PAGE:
More likely, al Qaeda is upset because another group has taken the headlines. But also curious is Haykel's claim that al Qaeda is upset because Hezbollah has stolen its thunder in targeting Israel. Perhaps someone can refresh my memory, but when was the last al Qaeda attack against Israel? Hamas (Sunni), Islamic Jihad (Shi'ite) and al Aqsa Martyr's Brigade ("secular") have been attacking Israel for years, and al Qaeda has taken little notice beyond the usual rhetoric. They have never tried to "upstage" Hamas by launching a more spectacular attack in Israel.

Al Qaeda's targets have consistently been American and European countries, American and European interests in foreigh countries, and local (generally Muslim) allies of Americans and Europeans. This goes back to the claim that al Qaeda (or Islamic fundamentalists in general) are attacking us because of our support for Israel. If anyone should attack Western interests because of support for Israel, it should have been Hamas or IJ. Likewise, if al Qaeda really cared about the Israeli-Palestinian situation, you would have seen al Qaeda attacks in Jerusalem, Tel Aviv and Haifa. But you haven't. Israel provides al Qaeda with great rhetorical material, and that is likely the case with this latest episode.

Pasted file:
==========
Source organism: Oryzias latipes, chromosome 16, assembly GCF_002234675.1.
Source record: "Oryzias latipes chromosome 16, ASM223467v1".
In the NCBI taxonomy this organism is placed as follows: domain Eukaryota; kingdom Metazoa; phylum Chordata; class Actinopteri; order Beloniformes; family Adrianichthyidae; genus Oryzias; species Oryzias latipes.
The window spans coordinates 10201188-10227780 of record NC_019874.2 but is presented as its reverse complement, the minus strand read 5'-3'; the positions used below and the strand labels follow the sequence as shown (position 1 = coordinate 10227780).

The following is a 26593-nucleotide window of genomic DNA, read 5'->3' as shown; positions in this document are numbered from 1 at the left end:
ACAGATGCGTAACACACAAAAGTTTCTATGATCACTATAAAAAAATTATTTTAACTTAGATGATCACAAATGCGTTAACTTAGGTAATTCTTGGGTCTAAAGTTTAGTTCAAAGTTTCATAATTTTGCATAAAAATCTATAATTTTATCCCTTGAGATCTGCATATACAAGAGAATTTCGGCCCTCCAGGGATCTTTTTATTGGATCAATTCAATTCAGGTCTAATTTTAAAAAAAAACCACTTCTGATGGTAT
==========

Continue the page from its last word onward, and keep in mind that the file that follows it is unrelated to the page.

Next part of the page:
At the most, al Qaeda's concerns have more to do with organizational/bureaucratic rivalry than with ideology. Nevertheless, I even hesitate to accept that that is the case. Al Qaeda has been "upstaged" there before, by Sunni, Shi'ite and secularists alike. Why is it different now? Israel has supposedly been "attacking" Muslims in the West Bank and Gaza before, so what is different about this conflict? Hezbollah has even upstaged al Qaeda in the past with regards to Israel. By the mid-1990s, Israel and everyone else knew its presence in southern Lebanon was failed, and they would eventually have to withdraw. Hezbollah had become the champion of the anti-Israel cause in the Arab world, a major factor in motivating Hafiz al-Assad, and late Bashir al-Assad, in pledging Syrian support to Hezbollah. According to Haykel's claim, this imminent victory for Hezbollah should have driven al Qaeda mad with jealousy and led to a surge of al Qaeda attacks on Israel. This wasn't the case, as al Qaeda had little presence in Israel or the Palestinian territories. In fact, as I've mentioned before, according to the 9-11 Commission, al Qaeda even saw fit to cooperate with Hezbollah (via Iran) in the Khobar Towers bombing in 1996. If Haykel is correct, al Qaeda's actions in the latter half of the 1990s should not have played out anything like they did.